Catching up with Third Kind Records
5.4.18 by Ryan Masteller

This isn’t really a batch, more of a catching up with Brighton, UK, all-star tape label Third Kind Records. You’ll note that the release dates don’t exactly match on all these, but can you blame me for that? I don’t have a wall calendar, I have a Philadelphia Phillies page-a-day tear-off calendar, so if ever want to go back and figure out what happened on a day in the past, I have to dig through my garbage to find anything. And it really only works for a week, because of trash pickup. Wait, I have a calendar app on my phone? Really… Hmm…

Doesn’t matter. We’re only going back a month and a half or so for Third Kind. Some stellar releases in the interim, gotta say. Might be that ocean air that just opens up the breathing passages, clarifying the internal, making label honcho Nicholas Langley a bit more attuned to the quality submissions coming his way, just a little more ready to pounce on the next sublime tape. Did I say “sublime”? I meant SUBLIME, in all caps. (Not the fake reggae band.) I highly recommend getting your hands on any and all of these. Act now, or that shady back-alley music Craigslist – you know, Discogs – is the only place you’ll be able to find any of these in the near future.


Let’s start here, because this one’s the newest, out April 21, 2018, the very day I’m writing this. Nick referred to Linden Pomeroy’s “Spirit Replica” as a cross between “Jim O’Rourke style songs, post-apocalyptic shoegaze, and ‘Selected Ambient Works II’-leaning ambient tracks.” I mean, that’s almost three of my favorite things right there! (O’Rourke comes in a close fourth to Totino’s Pizza Rolls.) But in reality, “Spirit Replica” is a sprawling sound world that you simply must immerse yourself in or it’s going to go right over your head. And that’s just the best kind of album, in my opinion, the kind you have to listen with headphones, door shut, eyes closed, start to finish. This thing is so clearly labored over, and so multidimensional that turning your attention away from it for even a second will likely ruin the whole experience for you. No, check that – probably impossible to ruin this experience. Just dive back in there somewhere.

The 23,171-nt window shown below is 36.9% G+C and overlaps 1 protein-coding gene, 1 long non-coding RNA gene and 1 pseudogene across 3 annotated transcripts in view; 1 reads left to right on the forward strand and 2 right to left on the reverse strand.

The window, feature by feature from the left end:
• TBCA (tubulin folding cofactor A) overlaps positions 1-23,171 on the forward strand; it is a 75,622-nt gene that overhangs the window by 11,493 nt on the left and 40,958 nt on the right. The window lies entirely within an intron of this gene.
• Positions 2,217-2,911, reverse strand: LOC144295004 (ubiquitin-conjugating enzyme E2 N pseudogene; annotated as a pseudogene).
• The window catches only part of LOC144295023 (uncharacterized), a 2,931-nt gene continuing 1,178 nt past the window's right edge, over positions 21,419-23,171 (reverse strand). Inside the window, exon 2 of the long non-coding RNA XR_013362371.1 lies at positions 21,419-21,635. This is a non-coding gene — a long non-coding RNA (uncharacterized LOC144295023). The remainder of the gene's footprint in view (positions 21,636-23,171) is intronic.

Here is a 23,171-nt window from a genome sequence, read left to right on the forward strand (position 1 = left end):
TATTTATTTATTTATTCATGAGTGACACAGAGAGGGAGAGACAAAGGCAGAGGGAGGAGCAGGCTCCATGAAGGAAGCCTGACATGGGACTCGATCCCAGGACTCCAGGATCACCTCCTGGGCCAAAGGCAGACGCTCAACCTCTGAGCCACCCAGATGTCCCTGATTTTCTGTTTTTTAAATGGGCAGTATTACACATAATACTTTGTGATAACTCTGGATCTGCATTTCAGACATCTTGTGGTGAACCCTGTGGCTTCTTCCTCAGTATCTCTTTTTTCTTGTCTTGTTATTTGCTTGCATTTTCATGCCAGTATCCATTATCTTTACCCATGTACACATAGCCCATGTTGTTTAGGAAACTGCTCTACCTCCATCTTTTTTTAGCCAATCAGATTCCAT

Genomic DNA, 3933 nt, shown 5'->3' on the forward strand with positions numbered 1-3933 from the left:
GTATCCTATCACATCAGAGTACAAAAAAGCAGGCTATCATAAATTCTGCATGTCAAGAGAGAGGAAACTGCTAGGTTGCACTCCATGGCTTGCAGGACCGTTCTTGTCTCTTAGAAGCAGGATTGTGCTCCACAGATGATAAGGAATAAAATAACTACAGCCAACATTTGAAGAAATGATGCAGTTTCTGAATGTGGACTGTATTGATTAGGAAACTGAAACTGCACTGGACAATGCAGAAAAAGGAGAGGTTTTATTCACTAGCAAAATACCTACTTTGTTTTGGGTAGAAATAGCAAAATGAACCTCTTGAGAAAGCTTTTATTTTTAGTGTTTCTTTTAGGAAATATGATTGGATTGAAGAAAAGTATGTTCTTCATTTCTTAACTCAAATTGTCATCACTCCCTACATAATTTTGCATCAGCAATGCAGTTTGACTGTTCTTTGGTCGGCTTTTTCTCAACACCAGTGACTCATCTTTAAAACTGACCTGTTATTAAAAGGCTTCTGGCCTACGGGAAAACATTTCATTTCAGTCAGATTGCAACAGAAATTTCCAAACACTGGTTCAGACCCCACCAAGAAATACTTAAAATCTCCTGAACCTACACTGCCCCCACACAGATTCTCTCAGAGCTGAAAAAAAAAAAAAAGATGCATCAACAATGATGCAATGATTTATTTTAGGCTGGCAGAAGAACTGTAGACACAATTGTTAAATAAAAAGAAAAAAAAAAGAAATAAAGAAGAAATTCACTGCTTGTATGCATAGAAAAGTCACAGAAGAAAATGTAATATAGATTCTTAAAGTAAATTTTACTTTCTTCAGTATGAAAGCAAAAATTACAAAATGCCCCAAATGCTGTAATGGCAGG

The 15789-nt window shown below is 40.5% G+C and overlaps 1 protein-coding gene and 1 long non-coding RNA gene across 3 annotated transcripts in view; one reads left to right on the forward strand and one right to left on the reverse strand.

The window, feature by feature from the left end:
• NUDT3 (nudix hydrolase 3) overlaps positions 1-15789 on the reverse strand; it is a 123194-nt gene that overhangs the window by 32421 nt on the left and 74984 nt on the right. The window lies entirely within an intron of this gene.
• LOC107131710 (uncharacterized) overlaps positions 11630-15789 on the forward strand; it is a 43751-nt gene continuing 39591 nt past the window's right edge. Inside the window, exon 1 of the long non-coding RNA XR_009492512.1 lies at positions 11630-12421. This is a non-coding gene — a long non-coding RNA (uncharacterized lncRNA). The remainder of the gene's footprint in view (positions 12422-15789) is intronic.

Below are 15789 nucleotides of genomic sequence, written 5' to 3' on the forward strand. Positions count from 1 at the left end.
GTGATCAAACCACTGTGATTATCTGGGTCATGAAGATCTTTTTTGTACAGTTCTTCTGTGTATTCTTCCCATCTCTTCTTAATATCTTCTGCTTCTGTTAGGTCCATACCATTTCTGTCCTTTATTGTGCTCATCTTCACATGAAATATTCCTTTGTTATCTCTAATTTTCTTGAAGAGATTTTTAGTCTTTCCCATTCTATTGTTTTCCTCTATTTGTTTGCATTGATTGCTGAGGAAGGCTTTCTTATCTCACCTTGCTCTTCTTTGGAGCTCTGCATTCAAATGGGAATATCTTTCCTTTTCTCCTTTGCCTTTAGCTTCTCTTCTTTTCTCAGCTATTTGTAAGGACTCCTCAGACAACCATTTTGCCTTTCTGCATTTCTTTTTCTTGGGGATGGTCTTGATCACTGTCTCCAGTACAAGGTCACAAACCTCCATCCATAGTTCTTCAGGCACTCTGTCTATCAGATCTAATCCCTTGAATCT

I don’t know what “Huxian Farmers Painting Exhibition Hall” is, but I sure as heck know how to get there, thanks to the Bandcamp page for Kyle & Wilbur’s “Springtime Comes to Every Household”! So if I’m ever in China, I’m good to go. Kyle Clangin and Wilbur Armislow’s stylings have a Far Eastern vibe, certainly, in their careful and deliberate compositions. With Wilbur on flute and Kyle on electronics and “occasional” zither and violin, the stage is set for haunting atmospheres and melodies clearly inspired by rural Chinese life. Totally Zen, and the flute often takes on the characteristics of imagined bird flight, an idea that plays right off the lovely painting on the j-card. Hey, is it a Huxian Farmers Painting?? I don’t even know!!


There’s a reason I chose a photo of this tape for main post image. Just look at it! If we were still doing Look at These Tapes segments here, this would be a contender. And Endurance, Joshua Stefane himself, took the photography for this thing, as he usually does for his own tapes. The “Canadian bioethics researcher living in Japan” (I have wasted my life…) is back with another round of tense and sprawling ambience, the best kind of ambience if you ask me. Dubbing this a kind of “music for memory” (unlike, say, Caretaker’s “Everywhere at the End of Time,” which is sort of the opposite), Stefane injects the very essence of the life of the mind into these tracks, infusing them with a universal aspect that serves as a very easy touchpoint for entrance. Again, headphones probably required, but there is no better (or weirder) place to get lost in than your own mind. “The Wandering of Days” sets you up for hours of mental adventure (if you put it on repeat, that is).